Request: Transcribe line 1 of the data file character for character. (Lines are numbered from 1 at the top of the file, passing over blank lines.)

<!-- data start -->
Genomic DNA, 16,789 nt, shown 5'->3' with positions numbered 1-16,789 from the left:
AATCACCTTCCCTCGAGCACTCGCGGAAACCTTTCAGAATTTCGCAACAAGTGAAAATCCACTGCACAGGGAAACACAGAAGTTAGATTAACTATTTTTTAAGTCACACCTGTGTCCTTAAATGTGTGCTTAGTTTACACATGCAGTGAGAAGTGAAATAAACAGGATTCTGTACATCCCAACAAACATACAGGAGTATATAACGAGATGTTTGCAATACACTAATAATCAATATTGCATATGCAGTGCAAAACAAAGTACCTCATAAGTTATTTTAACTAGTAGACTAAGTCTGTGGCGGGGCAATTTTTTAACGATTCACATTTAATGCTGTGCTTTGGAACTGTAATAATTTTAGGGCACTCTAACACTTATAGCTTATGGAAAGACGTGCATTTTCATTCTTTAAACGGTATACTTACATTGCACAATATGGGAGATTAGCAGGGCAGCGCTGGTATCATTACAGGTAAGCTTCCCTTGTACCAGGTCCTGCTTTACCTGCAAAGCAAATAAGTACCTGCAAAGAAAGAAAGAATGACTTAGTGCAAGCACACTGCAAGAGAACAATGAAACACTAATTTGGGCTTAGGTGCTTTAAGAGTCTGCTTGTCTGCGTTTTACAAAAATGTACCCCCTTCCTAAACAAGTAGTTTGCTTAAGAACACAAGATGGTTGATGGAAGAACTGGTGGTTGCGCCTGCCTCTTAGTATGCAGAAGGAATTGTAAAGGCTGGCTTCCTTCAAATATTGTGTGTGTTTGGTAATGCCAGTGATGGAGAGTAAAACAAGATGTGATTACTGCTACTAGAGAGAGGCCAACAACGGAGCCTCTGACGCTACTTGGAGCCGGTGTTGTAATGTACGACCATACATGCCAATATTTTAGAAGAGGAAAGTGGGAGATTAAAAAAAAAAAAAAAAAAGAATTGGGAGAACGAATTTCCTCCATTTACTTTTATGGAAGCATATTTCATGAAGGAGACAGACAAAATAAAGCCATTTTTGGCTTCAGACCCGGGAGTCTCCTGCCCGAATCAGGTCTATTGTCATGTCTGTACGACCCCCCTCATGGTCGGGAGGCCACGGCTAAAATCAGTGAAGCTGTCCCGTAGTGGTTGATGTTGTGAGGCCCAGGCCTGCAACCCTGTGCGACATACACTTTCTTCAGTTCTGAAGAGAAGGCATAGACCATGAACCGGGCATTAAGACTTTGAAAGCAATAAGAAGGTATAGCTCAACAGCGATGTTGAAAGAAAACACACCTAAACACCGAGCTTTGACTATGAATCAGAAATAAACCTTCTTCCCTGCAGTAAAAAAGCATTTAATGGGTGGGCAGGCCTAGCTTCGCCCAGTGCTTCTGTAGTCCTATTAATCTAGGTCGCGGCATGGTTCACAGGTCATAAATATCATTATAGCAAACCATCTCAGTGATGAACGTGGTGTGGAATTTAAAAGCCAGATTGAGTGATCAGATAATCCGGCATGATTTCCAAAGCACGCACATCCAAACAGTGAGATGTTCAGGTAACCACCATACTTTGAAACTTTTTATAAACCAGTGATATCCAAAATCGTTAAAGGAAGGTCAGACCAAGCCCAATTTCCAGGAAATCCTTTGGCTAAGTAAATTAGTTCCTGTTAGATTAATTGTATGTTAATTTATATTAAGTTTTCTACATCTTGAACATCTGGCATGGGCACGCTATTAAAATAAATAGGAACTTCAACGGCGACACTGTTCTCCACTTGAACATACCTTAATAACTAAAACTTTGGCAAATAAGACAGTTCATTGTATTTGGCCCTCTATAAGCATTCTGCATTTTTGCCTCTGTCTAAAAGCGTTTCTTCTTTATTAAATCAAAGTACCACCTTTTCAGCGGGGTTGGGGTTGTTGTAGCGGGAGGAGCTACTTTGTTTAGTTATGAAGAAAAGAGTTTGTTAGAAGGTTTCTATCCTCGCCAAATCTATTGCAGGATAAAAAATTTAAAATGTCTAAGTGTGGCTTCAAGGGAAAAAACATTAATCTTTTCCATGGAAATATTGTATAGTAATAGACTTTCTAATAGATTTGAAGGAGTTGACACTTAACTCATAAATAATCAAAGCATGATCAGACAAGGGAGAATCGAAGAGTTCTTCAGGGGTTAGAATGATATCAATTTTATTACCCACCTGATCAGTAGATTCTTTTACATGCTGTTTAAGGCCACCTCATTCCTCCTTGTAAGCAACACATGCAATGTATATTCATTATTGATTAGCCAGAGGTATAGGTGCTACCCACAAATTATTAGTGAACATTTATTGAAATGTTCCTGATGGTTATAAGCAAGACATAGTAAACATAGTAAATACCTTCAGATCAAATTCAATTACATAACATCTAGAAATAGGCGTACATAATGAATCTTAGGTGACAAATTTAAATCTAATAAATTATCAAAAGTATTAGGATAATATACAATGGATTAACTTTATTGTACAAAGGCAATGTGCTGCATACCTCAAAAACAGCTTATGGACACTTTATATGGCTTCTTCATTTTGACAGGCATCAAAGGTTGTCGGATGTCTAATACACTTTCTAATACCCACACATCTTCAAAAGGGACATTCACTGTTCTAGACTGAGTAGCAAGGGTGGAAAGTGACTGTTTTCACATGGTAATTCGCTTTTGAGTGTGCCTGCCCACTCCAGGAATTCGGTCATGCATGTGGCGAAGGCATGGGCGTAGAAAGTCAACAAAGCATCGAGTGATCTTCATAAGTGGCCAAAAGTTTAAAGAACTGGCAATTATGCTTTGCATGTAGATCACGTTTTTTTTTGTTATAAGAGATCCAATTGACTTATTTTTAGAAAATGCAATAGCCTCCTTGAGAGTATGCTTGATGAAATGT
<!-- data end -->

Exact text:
Genomic DNA, 16,789 nt, shown 5'->3' with positions numbered 1-16,789 from the left: